Business Intelligence: The Open Systems Cult: Linux and Data Warehousing

The children of the open systems revolution have spoken, and the word is Linux. Evolving from the primordial world of cyberspace, Linux is rapidly emerging as a significant platform that will play an important role as an enterprise server worldwide. The hallmark of Linux is its open systems heritage; in essence, the very foundation of the global village we now call the Web.

Until the advent of the Internet, the greatest open systems success was the personal computer itself, which created one of the largest industries in the world. This industry’s ability to standardize on hardware, bus architecture and components created unprecedented cooperation among vendors, and innovation which greatly benefited customers.

Today, open system technologies are the foundation of many new, innovative technologies that are paving the way toward unprecedented technological evolution. Although built on open system standards, Linux is a disruptive technology that is significantly challenging the leadership of the world’s largest software and hardware vendors.

However, we believe that the zealous predictions of doom for everything Microsoft are unwarranted and unsubstantiated. Bob Young, co-founder of Red Hat, was recently quoted as saying that the era of the 1980s-style, standalone desktop with shrink-wrapped software is doomed.

Although it may be unfair to Corel, a favorite of mine, there is no substitute for the years of software development devoted to the Windows platform, and our research clearly indicates that Windows-based enterprise corporate desktops won’t be thrown in the dumpster any time soon. Is Linux as much a threat to Windows as many think? We say "somewhat," in the next two years on the server side, and probably not on the desktop any time soon.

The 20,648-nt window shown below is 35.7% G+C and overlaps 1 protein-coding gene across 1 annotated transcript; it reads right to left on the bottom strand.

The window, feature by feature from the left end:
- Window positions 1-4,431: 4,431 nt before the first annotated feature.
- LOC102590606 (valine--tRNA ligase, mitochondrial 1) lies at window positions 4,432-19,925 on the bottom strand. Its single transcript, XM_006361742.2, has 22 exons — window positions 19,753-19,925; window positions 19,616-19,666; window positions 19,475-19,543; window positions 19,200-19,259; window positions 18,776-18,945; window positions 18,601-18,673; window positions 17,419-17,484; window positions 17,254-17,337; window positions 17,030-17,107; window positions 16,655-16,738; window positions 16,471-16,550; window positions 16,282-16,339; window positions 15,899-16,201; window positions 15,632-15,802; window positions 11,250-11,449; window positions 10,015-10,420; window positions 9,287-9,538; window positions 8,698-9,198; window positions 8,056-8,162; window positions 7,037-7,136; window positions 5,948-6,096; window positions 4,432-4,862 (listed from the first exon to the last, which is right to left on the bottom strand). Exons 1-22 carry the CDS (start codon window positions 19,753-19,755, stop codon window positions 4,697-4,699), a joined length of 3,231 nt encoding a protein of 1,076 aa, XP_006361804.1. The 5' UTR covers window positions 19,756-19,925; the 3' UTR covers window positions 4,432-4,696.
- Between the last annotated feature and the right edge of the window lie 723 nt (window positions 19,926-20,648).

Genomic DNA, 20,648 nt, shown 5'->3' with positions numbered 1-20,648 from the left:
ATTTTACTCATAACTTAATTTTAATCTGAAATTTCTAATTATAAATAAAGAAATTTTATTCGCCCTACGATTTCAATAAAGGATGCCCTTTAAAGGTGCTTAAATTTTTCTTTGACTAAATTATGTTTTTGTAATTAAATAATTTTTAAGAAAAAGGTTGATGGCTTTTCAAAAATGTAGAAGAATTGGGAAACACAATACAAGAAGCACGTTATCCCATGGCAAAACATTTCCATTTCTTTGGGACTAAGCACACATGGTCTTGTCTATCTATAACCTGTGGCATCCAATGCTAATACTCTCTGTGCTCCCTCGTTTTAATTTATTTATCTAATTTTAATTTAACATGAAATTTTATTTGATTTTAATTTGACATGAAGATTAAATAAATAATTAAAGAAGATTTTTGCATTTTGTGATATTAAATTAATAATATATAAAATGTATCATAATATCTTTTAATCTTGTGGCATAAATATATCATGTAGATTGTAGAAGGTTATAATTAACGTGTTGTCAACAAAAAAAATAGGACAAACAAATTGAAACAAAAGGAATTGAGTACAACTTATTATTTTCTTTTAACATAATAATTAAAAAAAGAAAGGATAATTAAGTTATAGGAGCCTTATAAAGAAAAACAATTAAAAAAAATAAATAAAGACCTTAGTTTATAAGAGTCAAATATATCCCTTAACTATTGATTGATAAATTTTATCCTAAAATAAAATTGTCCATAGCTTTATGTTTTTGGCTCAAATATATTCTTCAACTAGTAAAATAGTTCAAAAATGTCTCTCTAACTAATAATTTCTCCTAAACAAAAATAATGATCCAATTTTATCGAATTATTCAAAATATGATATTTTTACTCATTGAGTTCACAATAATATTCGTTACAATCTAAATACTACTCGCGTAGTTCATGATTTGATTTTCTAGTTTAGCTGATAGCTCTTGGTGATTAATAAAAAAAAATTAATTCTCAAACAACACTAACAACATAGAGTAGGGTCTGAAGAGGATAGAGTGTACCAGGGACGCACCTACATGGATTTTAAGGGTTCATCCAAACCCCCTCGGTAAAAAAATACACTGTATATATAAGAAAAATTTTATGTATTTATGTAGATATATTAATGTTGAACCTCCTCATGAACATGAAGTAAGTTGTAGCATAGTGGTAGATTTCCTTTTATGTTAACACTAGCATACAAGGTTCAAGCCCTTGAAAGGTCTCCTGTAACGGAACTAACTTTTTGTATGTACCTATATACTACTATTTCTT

This month, we focus on Linux and apply the technology perception reality check (TPRC) to the raging Linux hype in the market.

Enterprise Linux Survey

The first step in conducting a TPRC check is to talk with customers, so we recently completed a survey of 2,200 companies and their plans for adopting Linux. The survey report will be available soon; however, early results are in, and over 60 percent of the companies surveyed indicated that they would be implementing Linux over the next several years. (Look for further results in Dave Trowbridge’s report appearing in Enterprise Linux next month.)

As you can see in the accompanying chart, our research clearly indicates that Linux is destined for the high-end server platform, and not necessarily for the file-print-messaging-server ghetto now occupied by Windows NT. This is not the first survey in which we have seen Linux planned for use as a database server and/or data warehouse/data mart. In fact, it has appeared in every data warehousing-oriented survey we have completed over the last several months.

In the first wave of Linux, many early adopters have implemented primarily Web servers; database and data warehousing servers will be one focus of the second wave of Linux adoption in the enterprise. As a stable and already 64-bit operating system, Linux will undoubtedly play an important role as an inexpensive database server, operational data store and data warehouse/data mart.

This analysis is further strengthened by survey respondent application preference. Oracle, Netscape and IBM were perceived to be the most important application vendors for Linux, in order of importance. A major challenge to data warehousing software vendors, however, will be in adjusting their pricing to adapt to the freeware world of Linux and GNU public licensing.

TPRC Net/Net: Leveraging the Burgeoning Linux Server Market

Our research indicates that open-source UNIX, both Linux and BSD, will grow between 100 percent and 500 percent as an enterprise server platform, depending on the application type, over the next two years, with Linux taking the lion’s share. E-commerce applications on open-source UNIX will grow by over 150 percent through 2001, due in large part to the validation of Linux as an e-business server platform. Linux may play a key role in facilitating the integration of the data warehouse with business-to-business e-commerce initiatives, much like Window NT is now.

The large growth rates present in the Linux market are a result of its small installed base; however, we were surprised by its planned use as an LOB server. Until next time, good luck with your data warehousing and e-commerce projects.

About the Author: Peter J. Auditore is the Vice President of the Business Intelligence and Data Warehousing Program, responsible for syndicated research services at World Research Inc. (San Jose, Calif.).

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